Whether one likes it or not fighting is required to gain or regain freedom. Since the natural flow of joy has no element of fighting as far as I can tell, whether it be the ‘good fight’ or not, I think the joy can only be arrived at once the pieces of restriction begin to move.

    If the goal is for joy in therapy or as a result of therapy, as both you and Sarah have indicated, it can and does arise in the course of the work. In fact, I feel it is the element that compels one to continue therapeutic work, for without it the necessary fight(s) can seem pointless. But the fight itself? There is a seriousness one must embrace and employ dealing with detrimental issues and they must somehow be detrimental issues or one wouldn’t be or feel held back. In therapy I find it difficult to remain anchored to what is causing me pain and remain joyful traversing that course.

    If I do find myself ‘joyful’ as I confront a restriction, it is generally not genuine joy, but something I am telling myself to relieve the pain. Meaning, I want the joy, but the work I have done is not suffient in some way to foster, support, generate, or more corectly, release my joy, which is and has to be spontaneous for it to be real. Applied joy reveals itself soon enough to be what it is. I find I’m kidding myself or maybe giving myself a reprieve, even a necessary reprieve, until I can take the next steps toward real. The other element to this joy I’m telling myself I have or need to have, is an illusion, and in part, what got me to therapy in the first place.

    That’s not to say there are no joyful moments, there really are, but I have not found them to be in conjunction with or simultaneously to what may be very difficult awareness. Joy after the relief, yes. During or throughout, not as likely, if at all. I guess it could also be said more simply, joy is natural, fighting is not, although one definitely leads to the other in therapeutic work.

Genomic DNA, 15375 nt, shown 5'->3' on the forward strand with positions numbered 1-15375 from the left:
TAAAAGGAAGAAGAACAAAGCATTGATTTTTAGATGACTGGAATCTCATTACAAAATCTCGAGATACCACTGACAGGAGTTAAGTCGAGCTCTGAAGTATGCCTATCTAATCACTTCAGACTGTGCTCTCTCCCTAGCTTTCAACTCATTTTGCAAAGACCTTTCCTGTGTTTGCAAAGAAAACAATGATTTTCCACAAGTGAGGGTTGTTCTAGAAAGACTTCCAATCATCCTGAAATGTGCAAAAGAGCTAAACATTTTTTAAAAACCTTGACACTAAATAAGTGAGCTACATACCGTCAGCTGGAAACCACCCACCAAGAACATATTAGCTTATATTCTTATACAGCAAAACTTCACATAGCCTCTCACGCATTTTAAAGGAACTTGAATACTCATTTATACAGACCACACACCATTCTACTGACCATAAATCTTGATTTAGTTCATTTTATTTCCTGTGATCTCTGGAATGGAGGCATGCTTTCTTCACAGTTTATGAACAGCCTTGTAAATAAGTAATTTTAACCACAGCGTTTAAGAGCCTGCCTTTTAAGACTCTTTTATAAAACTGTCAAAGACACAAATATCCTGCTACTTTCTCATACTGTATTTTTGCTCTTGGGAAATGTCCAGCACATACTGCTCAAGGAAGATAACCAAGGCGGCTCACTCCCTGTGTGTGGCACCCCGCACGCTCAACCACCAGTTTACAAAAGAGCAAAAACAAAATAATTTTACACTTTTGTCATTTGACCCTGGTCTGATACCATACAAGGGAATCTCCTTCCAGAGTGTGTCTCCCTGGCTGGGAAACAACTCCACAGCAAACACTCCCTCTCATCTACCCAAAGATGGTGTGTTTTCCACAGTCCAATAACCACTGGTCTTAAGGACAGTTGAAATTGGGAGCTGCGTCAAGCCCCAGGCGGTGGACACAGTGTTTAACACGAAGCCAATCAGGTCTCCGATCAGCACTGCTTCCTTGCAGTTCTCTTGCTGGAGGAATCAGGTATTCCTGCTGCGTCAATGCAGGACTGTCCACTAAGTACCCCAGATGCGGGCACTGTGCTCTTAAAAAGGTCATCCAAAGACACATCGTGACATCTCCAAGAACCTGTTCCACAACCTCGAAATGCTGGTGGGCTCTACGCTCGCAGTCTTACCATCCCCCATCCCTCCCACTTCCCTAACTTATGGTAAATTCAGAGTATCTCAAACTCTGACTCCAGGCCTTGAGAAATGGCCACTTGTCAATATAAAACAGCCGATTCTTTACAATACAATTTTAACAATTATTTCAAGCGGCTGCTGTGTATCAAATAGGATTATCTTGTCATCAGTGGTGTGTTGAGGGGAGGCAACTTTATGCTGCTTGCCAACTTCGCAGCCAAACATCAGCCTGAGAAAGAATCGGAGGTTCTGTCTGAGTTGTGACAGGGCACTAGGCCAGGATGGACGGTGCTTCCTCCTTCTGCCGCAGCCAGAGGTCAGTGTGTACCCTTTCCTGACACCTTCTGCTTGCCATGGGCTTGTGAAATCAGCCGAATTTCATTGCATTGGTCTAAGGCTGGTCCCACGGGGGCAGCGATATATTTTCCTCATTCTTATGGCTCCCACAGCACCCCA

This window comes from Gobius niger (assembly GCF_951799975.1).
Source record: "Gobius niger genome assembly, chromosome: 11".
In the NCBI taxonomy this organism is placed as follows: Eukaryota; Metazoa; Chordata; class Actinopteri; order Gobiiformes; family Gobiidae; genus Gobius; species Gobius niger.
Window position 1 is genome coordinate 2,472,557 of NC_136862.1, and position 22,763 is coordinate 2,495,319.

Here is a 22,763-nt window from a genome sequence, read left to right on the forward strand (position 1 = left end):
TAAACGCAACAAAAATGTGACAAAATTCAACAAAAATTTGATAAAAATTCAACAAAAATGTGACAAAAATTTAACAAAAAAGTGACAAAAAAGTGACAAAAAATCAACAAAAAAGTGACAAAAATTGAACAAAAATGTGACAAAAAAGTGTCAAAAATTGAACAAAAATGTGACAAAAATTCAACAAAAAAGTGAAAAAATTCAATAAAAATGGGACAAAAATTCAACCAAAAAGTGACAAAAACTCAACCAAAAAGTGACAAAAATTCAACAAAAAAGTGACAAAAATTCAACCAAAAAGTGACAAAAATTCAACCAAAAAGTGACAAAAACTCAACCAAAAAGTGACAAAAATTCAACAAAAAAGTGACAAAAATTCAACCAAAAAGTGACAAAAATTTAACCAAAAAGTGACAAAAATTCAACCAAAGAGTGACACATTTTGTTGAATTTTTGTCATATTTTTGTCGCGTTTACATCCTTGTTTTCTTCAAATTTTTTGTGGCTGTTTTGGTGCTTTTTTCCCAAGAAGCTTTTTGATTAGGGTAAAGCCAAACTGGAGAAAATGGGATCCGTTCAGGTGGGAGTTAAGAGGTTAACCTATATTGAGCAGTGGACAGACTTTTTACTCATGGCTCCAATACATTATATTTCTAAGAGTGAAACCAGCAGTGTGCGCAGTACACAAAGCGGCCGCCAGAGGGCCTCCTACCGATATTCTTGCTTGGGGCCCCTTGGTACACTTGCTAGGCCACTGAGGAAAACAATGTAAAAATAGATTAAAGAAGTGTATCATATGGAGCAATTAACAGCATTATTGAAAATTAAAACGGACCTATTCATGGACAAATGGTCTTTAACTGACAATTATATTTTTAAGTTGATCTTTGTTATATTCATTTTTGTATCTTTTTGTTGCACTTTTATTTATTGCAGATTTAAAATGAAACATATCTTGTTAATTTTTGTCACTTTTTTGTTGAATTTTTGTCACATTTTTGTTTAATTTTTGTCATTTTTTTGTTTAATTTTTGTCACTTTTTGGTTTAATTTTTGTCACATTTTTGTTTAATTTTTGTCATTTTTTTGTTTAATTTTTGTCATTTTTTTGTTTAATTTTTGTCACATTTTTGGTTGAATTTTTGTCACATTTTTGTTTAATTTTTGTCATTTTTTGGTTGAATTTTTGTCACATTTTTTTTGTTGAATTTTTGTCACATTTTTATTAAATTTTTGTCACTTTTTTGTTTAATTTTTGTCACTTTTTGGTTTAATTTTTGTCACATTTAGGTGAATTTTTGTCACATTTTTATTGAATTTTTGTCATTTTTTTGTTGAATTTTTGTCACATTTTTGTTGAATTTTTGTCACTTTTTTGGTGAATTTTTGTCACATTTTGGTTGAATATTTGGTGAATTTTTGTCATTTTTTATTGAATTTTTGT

The other joy position I can see is the anticipation of resulting joy as catalyst. In that case I guess you could say one starts out with at least a joyful frame of mind. I do think mostly all people doing purposeful therapeutic work have adopted that position, whether knowing it or not.

  6. Evan says:

    Hi Barbara, many thanks for your thoughtful and thought-through comment. My conviction is that authenticity is the path to joy – or perhaps an indispensable part of the experience. Though calling it ‘joyous therapy’ might be a mistake. It might be better to emphasise the path (authenticity) than the goal – or at least this is how it would be usually understood. I do think that therapy is almost always dealing with out constraints (or the constraints in our environment which we need to respond to).
    Like you, I think it is the experience of the joy as we do the work that keeps us going. And I do agree that there is seriousness or focus that is required. It can be hard work in my experience (or the hard work is at least part of the experience).
    I do think the joy needs to be genuine. For me it has come as I have realised that the parts of me that were fighting each other can co-operate or are aspects of each other.
    And I also agree that we usually enter therapy expecting (or at least with a glimmer of hope for) joy.

    Many thanks for your comment. It is as with all the comments you have left on my blog insightful, personal and too the point. You certainly add value when you comment!